Forman, Albert

Historical Information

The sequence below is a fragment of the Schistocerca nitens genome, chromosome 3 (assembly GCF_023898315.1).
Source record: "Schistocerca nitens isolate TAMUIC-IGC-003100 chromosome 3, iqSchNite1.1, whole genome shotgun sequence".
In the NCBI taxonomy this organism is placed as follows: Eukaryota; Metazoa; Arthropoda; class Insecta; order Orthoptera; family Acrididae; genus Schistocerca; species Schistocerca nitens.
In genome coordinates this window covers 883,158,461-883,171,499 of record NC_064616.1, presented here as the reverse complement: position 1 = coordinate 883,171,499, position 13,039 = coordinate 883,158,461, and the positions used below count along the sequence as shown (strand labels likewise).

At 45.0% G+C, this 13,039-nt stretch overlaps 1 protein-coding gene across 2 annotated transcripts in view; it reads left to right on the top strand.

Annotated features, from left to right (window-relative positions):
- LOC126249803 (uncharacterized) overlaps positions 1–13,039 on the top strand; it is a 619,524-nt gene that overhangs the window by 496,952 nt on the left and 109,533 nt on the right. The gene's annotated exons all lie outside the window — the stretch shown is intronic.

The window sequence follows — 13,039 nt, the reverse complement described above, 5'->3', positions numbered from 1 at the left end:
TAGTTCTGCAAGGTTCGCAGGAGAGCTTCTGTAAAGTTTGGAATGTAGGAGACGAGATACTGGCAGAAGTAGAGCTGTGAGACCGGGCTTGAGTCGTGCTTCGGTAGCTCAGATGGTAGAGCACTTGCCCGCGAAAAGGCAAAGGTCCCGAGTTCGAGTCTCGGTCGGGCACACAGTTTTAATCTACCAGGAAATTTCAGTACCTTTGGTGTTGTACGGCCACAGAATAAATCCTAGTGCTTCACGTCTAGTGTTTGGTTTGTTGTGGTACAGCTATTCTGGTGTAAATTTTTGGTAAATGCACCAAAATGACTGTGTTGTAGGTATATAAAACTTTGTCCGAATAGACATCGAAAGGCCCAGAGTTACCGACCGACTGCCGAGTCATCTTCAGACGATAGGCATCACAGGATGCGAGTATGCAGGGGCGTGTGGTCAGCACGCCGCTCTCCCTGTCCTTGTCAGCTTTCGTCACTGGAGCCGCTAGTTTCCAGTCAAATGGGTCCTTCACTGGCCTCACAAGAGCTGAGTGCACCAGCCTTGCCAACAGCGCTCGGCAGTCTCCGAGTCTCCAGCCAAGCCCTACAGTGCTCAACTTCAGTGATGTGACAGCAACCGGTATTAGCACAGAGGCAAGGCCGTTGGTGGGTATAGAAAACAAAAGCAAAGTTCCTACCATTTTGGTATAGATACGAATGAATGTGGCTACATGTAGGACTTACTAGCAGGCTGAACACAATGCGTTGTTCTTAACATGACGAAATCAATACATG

Carlisle Road Methodist Church, an Edwardian late-Gothic Revival church located on the eastern side of Carlisle Road, was constructed in 1901-03. Prior to 1901 there were two Methodist congregations in Londonderry, the Wesleyan Methodist Chapel at East Wall and the Methodist City Mission on the Waterside. Methodism was founded in Londonderry in the mid-18th century by Thomas Williams who established the first meeting houses in the city. With the industrialisation of Derry in the mid-19th century the denomination experienced an increase in its numbers and a larger house of worship was required (UTD; Walker, p. 151). Carlisle Road Methodist Church replaced the former chapel on East Wall and was designed by Alfred Arthur Forman, an Australian architect who travelled to Ireland in 1897 and moved to Derry in 1899. Forman remained in the city for five years and was responsible for the design of the Northern Counties Hotel (HB01/21/016), No. 2 Butcher Street (HB01/19/016) and the Northern Counties Club (HB01/19/008). According to UAHS guide for Londonderry, ‘Forman indulged in a variety of delightful shapes that did not express any function but were purely visual’ (UAHS, p. 30). The Irish Builder records that the foundation stone of the church was laid in 1901 by Maria Hamilton, the Duchess of Abercorn, and opened on 8th May 1903 by the Mayor. The Natural Stone Database notes that Forman employed Scottish Giffnock Sandstone in the masonry of the church and its tower. The construction of the church was carried out by the Colhoun Bros, a local building firm (Irish Builder, p. 1778; p. 1866; DIA; NSD). When completed the Annual Revisions set the total rateable value of Carlisle Road Methodist Church at £190. The value was increased to £470 under the First General Revaluation of Property in Northern Ireland (1936-57) and further increased to £540 by the end of the Second Revaluation (1956-72). The NIEA HB Record notes that two of the stained glass windows (‘Suffer the Little Children’ and ‘A Drink from the well of Bethlehem’) were installed within the church in c. 1945 and were designed by the Clokey Stained Glass Studios (NIEA HB Record). In 1970 the UAHS guide for Londonderry described Carlisle Methodist Church as an ‘almost flamboyant neo-Gothic [church] with the tower over the main entrance culminating in a rather delicate spire supported by four flying buttresses … internally the church is a neat pleasing space with slight sloping floor, a theatrical-type gallery, three-sided interesting timber-panelled ceiling, and behind the pulpit a fine organ’ (UAHS guide, p. 30). Carlisle Methodist Church was listed category B+ in 1976. The NIEA HB Records note that the original church windows had fallen into a state of disrepair by the 1990s. Between 1996 and 1998 all the original stained glass windows were replaced, the exterior stonework was repaired and the lower roof (located on the Carlisle Road elevation) was reslated (NIEA HB Record). The Methodist Historical Society of Ireland has described Carlisle Road Methodist Church as ‘one of the most beautiful churches in Irish Methodism. During the Northern Ireland Troubles the congregation of the church dwindled but ‘thankfully those dark days appear to have passed and … there are now just over 100 members’ (Methodist Historical Society of Ireland website). References Primary Sources 1. PRONI VAL/12/B/33/1A-1B – Annual Revisions (1897-1929) 2. PRONI VAL/3/C/6/10 – First General Revaluation of Property in Northern Ireland (1936-57) 3. PRONI VAL/4/B/5/14 – Second General Revaluation of Property in Northern Ireland (1956-72) 4. Irish Builder (21 Mar; 16 Jul 1903) 5. Ulster Town Directories (1901-1918) 6. First Survey Record – HB01/19/063 (1970) 7. First Survey Image – HB01/19/063 (No Date) 8. NIEA HB Records – HB01/19/063 Secondary Sources 1. Calley, D., ‘City of Derry: An historical gazetteer to the buildings of Londonderry’ Belfast: Ulster Architectural Heritage Society, 2013. 2. Ferguson, W. S; Rowan, A. J; Tracey, J. J., ‘List of historic buildings, groups of buildings, areas of architectural importance in and near the city of Derry’ Belfast: Ulster Architectural Heritage Society, 1970. 3. Rowan, A. J., ‘The Buildings of Ireland: North West Ulster’ London: Yale University Press, 2003. 4. Walker, S., ‘Historic Ulster Churches’ Belfast: The Institute of Irish Studies, 2000. 5. Williams, J., ‘A companion guide to architecture in Ireland: 1834-1921’ Dublin: Irish Academic Press, 1994. Online Resources 1. Dictionary of Irish Architects - 2. Natural Stone Database - 3. Methodist Historical Society of Ireland website -